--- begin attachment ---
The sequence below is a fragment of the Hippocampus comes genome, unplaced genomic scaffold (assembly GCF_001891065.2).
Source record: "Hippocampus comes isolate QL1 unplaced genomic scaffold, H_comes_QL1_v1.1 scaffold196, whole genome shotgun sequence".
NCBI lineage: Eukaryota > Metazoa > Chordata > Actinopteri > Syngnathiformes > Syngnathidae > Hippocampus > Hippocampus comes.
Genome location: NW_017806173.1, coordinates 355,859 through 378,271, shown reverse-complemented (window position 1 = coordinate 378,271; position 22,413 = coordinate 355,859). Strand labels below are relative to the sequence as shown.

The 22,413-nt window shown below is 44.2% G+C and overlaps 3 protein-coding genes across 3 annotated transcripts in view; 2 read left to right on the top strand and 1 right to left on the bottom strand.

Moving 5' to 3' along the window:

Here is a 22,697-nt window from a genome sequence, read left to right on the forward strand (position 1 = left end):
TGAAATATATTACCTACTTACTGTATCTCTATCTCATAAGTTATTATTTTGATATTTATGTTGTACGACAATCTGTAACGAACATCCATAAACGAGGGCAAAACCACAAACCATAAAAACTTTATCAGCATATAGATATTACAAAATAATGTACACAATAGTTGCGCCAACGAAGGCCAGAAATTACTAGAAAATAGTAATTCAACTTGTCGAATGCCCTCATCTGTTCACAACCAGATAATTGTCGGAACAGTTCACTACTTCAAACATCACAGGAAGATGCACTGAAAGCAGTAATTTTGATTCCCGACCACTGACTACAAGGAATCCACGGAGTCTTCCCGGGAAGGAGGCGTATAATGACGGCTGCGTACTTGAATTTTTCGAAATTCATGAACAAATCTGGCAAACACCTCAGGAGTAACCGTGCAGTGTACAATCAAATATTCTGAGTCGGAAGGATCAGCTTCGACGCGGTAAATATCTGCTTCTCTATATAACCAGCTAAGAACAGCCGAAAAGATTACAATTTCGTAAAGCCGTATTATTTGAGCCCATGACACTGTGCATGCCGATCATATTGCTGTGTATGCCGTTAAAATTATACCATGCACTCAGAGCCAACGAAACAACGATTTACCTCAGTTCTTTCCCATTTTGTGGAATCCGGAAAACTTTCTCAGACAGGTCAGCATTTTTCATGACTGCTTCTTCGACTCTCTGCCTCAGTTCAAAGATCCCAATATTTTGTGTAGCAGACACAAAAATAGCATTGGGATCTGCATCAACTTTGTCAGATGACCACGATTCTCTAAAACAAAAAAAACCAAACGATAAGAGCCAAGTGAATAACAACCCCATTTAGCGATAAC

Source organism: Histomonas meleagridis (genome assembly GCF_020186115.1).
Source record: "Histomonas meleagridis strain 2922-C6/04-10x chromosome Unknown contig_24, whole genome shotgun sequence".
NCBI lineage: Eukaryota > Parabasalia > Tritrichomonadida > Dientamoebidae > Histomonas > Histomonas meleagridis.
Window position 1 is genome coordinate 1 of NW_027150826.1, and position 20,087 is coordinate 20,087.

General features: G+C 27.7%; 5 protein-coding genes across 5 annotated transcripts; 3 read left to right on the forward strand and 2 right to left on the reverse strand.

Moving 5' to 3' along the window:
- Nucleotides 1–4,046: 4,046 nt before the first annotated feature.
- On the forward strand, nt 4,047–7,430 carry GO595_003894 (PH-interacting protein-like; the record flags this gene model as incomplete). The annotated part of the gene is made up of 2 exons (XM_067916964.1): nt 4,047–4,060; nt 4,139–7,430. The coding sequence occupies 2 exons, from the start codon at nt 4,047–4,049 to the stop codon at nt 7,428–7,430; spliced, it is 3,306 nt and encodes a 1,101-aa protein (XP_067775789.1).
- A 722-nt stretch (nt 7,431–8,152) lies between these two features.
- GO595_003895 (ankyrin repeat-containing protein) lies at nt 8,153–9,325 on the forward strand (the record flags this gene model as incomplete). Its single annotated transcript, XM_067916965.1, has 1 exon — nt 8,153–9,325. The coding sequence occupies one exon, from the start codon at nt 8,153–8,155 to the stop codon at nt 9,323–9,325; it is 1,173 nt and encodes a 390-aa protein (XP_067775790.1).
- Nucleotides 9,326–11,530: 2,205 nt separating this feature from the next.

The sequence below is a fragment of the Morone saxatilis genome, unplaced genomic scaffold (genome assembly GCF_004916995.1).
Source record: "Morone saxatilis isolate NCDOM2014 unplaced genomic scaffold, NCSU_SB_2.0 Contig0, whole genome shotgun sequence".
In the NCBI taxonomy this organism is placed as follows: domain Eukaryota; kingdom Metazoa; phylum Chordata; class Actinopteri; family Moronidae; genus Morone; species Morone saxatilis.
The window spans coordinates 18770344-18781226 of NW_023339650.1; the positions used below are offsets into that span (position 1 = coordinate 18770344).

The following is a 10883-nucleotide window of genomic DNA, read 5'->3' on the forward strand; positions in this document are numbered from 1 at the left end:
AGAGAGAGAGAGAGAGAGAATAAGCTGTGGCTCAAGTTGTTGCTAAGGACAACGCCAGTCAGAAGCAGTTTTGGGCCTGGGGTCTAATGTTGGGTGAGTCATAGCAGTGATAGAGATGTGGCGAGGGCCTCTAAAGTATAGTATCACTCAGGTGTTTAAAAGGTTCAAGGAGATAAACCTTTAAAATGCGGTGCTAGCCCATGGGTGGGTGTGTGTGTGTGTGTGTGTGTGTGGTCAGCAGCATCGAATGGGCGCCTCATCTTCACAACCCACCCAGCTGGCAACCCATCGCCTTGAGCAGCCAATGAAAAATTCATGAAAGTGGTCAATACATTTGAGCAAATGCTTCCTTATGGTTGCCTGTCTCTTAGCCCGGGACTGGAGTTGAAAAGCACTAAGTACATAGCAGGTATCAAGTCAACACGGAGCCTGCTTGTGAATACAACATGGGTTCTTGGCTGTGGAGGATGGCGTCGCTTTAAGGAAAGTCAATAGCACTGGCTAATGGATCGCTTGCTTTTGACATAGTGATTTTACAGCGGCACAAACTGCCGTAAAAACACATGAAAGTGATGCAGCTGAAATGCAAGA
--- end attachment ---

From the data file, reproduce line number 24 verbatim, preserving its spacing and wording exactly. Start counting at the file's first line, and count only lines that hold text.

The following is a 10883-nucleotide window of genomic DNA, read 5'->3' on the forward strand; positions in this document are numbered from 1 at the left end: